Okami Shin once gave up everything for love–and received nothing in return but enslavement for all time. Apathetic about life, he patrols his master’s land because he must, or else face swift and brutal punishment. And yet, when he catches a spy, he inexplicably lets her escape. Maybe it’s defiance, or maybe it’s something about her… He’s ready to face punishment, but his master promises something unexpected: capture her, or be locked away for eternity in darkness.
… but he finds a spy instead, as alluring as she is strong.
Akane is a spy, headstrong and determined to gather intelligence about a brutal lord, all to keep the temple and its priestesses safe. When one of his men captures her, the last thing she expects is that he frees her. Unable to get him out of her head, even the new arrival at the temple reminds her of him… Because it is him, in disguise, but why?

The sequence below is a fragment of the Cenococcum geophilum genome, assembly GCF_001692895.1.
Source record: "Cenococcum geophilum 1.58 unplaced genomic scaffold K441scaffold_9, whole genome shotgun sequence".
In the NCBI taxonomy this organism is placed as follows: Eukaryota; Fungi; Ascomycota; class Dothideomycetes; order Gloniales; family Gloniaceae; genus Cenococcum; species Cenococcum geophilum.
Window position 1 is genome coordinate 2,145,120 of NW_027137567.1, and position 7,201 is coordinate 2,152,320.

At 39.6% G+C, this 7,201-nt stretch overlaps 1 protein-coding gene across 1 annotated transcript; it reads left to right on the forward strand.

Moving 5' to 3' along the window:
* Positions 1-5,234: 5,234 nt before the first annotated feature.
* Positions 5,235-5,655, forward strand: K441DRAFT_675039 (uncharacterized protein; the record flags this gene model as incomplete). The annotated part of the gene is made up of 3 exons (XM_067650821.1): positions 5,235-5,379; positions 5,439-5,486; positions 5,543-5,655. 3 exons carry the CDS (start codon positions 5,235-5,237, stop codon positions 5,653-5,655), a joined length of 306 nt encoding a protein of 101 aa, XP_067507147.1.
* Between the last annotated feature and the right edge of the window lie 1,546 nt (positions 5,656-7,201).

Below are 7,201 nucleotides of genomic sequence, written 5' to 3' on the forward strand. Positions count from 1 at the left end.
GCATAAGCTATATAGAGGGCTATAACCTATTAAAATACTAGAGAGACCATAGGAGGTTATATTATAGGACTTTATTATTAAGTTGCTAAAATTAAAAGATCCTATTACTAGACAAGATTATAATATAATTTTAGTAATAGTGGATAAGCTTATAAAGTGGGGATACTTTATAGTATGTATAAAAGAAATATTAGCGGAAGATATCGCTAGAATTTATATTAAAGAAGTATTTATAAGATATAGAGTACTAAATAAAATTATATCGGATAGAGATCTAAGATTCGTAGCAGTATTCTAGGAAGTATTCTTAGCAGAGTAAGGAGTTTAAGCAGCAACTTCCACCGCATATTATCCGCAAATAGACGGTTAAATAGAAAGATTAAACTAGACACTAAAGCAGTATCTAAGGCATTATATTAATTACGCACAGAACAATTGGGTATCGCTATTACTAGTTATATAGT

Drawn together by fate, they embark on a quest… and perhaps the love of a lifetime…
Sent to save a kidnapped girl, Akane begins to fall for the enemy… and Shin begins to fall for the spy he must return to his master. He brings out the wolf in her, and she brings out the man in him. Shin finds a new reason to live, but fail to bring her back to his master and he’ll never see the light of day again. Can they succeed in their quest and carve out a path to be together, or will a brutal lord sever their tie for all time?
Fans of fairy tale retellings, anime, and manga will love Okami: A Little Red Riding Hood Retelling, an old tale retold from a fresh perspective.
Dive into a rich world of intrigue and adventure, spirits and humans—get your copy of this heartfelt fantasy romance today!
You can get Okami: A Little Red Riding Hood Retellinghere.